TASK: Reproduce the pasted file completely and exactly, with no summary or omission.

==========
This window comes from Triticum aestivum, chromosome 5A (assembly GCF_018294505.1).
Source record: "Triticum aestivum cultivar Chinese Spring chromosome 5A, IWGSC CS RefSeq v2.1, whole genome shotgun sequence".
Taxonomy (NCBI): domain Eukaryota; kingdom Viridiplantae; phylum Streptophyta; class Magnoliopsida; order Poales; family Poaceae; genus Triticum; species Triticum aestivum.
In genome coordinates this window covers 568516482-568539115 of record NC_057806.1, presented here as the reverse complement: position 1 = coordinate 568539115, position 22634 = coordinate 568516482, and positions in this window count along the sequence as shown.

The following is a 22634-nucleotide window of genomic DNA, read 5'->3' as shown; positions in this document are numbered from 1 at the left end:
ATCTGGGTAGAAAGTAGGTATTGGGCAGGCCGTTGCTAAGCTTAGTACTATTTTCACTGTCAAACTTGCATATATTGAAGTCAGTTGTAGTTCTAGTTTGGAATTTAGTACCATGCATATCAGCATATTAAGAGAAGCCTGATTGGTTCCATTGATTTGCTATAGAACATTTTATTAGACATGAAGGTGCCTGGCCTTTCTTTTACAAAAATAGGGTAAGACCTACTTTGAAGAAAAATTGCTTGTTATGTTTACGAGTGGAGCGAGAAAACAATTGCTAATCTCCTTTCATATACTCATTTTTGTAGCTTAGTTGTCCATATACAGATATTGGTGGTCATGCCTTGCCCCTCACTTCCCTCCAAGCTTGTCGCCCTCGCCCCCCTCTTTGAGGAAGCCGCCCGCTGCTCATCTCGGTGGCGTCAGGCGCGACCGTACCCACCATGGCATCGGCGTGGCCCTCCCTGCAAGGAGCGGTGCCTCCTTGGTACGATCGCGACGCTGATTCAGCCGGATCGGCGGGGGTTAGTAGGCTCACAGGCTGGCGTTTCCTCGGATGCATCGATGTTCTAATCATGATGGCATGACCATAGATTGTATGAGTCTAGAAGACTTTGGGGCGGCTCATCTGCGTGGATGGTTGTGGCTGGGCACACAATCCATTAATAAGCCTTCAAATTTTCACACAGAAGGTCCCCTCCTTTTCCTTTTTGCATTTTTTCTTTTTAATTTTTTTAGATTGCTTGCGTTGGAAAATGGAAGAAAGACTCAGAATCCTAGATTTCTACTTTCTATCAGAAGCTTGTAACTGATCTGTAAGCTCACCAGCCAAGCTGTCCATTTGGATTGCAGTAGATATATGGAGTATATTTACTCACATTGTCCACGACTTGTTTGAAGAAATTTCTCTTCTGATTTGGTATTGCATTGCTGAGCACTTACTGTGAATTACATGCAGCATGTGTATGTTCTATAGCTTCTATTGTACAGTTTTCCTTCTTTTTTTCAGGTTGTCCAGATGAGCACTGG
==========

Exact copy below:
This window comes from Triticum aestivum, chromosome 5A (assembly GCF_018294505.1).
Source record: "Triticum aestivum cultivar Chinese Spring chromosome 5A, IWGSC CS RefSeq v2.1, whole genome shotgun sequence".
Taxonomy (NCBI): domain Eukaryota; kingdom Viridiplantae; phylum Streptophyta; class Magnoliopsida; order Poales; family Poaceae; genus Triticum; species Triticum aestivum.
In genome coordinates this window covers 568516482-568539115 of record NC_057806.1, presented here as the reverse complement: position 1 = coordinate 568539115, position 22634 = coordinate 568516482, and positions in this window count along the sequence as shown.

The following is a 22634-nucleotide window of genomic DNA, read 5'->3' as shown; positions in this document are numbered from 1 at the left end:
ATCTGGGTAGAAAGTAGGTATTGGGCAGGCCGTTGCTAAGCTTAGTACTATTTTCACTGTCAAACTTGCATATATTGAAGTCAGTTGTAGTTCTAGTTTGGAATTTAGTACCATGCATATCAGCATATTAAGAGAAGCCTGATTGGTTCCATTGATTTGCTATAGAACATTTTATTAGACATGAAGGTGCCTGGCCTTTCTTTTACAAAAATAGGGTAAGACCTACTTTGAAGAAAAATTGCTTGTTATGTTTACGAGTGGAGCGAGAAAACAATTGCTAATCTCCTTTCATATACTCATTTTTGTAGCTTAGTTGTCCATATACAGATATTGGTGGTCATGCCTTGCCCCTCACTTCCCTCCAAGCTTGTCGCCCTCGCCCCCCTCTTTGAGGAAGCCGCCCGCTGCTCATCTCGGTGGCGTCAGGCGCGACCGTACCCACCATGGCATCGGCGTGGCCCTCCCTGCAAGGAGCGGTGCCTCCTTGGTACGATCGCGACGCTGATTCAGCCGGATCGGCGGGGGTTAGTAGGCTCACAGGCTGGCGTTTCCTCGGATGCATCGATGTTCTAATCATGATGGCATGACCATAGATTGTATGAGTCTAGAAGACTTTGGGGCGGCTCATCTGCGTGGATGGTTGTGGCTGGGCACACAATCCATTAATAAGCCTTCAAATTTTCACACAGAAGGTCCCCTCCTTTTCCTTTTTGCATTTTTTCTTTTTAATTTTTTTAGATTGCTTGCGTTGGAAAATGGAAGAAAGACTCAGAATCCTAGATTTCTACTTTCTATCAGAAGCTTGTAACTGATCTGTAAGCTCACCAGCCAAGCTGTCCATTTGGATTGCAGTAGATATATGGAGTATATTTACTCACATTGTCCACGACTTGTTTGAAGAAATTTCTCTTCTGATTTGGTATTGCATTGCTGAGCACTTACTGTGAATTACATGCAGCATGTGTATGTTCTATAGCTTCTATTGTACAGTTTTCCTTCTTTTTTTCAGGTTGTCCAGATGAGCACTGG